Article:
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Acacia prominens, Gosford Wattle, Golden Rain Wattle

Acacia prominens is known the Gosford Wattle or Golden Rain Wattle. The Gosford Wattle is a dense, tall shrub or medium tree. Foliage is often retained to ground level. The phyllodes are up to four centimetres long, blue-green with a conspicuous gland on the upper margin (see thumbnail image) about one third from the left.

The flower heads are globular and borne in dense racemes near the ends of branchlets. They are sweetly scented, lemon-yellow and very conspicuous when they make their appearance in spring. The pods, that follow the flowers, are flat and sometimes have a slight pink or blue colouring.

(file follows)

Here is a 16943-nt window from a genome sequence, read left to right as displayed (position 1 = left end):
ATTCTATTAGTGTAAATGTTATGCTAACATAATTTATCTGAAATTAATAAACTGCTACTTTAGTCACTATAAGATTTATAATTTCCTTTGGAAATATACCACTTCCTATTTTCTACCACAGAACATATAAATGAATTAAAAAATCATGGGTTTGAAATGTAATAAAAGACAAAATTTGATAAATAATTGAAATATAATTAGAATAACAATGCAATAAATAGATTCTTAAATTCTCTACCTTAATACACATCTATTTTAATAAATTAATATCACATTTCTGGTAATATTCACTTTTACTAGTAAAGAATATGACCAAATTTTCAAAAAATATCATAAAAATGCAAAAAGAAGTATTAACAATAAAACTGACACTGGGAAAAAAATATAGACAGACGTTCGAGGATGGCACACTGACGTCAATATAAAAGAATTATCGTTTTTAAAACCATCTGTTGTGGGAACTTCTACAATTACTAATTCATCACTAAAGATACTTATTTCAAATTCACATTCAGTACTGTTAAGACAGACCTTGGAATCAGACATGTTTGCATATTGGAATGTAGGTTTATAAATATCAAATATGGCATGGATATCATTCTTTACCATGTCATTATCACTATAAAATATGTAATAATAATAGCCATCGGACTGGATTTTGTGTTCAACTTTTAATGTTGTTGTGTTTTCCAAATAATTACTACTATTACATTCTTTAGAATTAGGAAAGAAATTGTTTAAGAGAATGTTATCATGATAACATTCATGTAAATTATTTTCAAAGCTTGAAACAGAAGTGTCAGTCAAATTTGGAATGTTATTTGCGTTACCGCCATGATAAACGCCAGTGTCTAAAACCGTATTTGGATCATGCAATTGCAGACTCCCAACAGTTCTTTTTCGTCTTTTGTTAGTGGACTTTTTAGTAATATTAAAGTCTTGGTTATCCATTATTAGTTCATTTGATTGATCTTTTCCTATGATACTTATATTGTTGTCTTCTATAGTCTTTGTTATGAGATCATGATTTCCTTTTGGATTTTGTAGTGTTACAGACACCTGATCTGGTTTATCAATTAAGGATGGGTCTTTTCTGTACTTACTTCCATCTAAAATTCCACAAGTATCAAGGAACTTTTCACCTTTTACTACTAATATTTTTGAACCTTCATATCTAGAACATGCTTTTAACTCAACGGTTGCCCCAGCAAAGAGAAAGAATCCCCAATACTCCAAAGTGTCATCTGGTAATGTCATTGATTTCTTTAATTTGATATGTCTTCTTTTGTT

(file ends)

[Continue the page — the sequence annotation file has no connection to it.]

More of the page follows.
Acacia prominens is found on the North Coast, Central Coast, Central Tablelands and Central West Slopes of NSW. One of the strongholds of the species is the Gosford area, north of Sydney, hence the common name. In fact the specimen featured was growing beside a suburban street in Gosford.

Acacia prominens was first cultivated in England in the early 1800’s. Apparently seed was taken to England and additional plants were propagated from cuttings. It would seem that many Acacias, grown in England at this time, were propagated from cuttings.

The species name refers to the conspicuous gland.

Propagate from seed or cuttings.

Warren and Gloria Sheather

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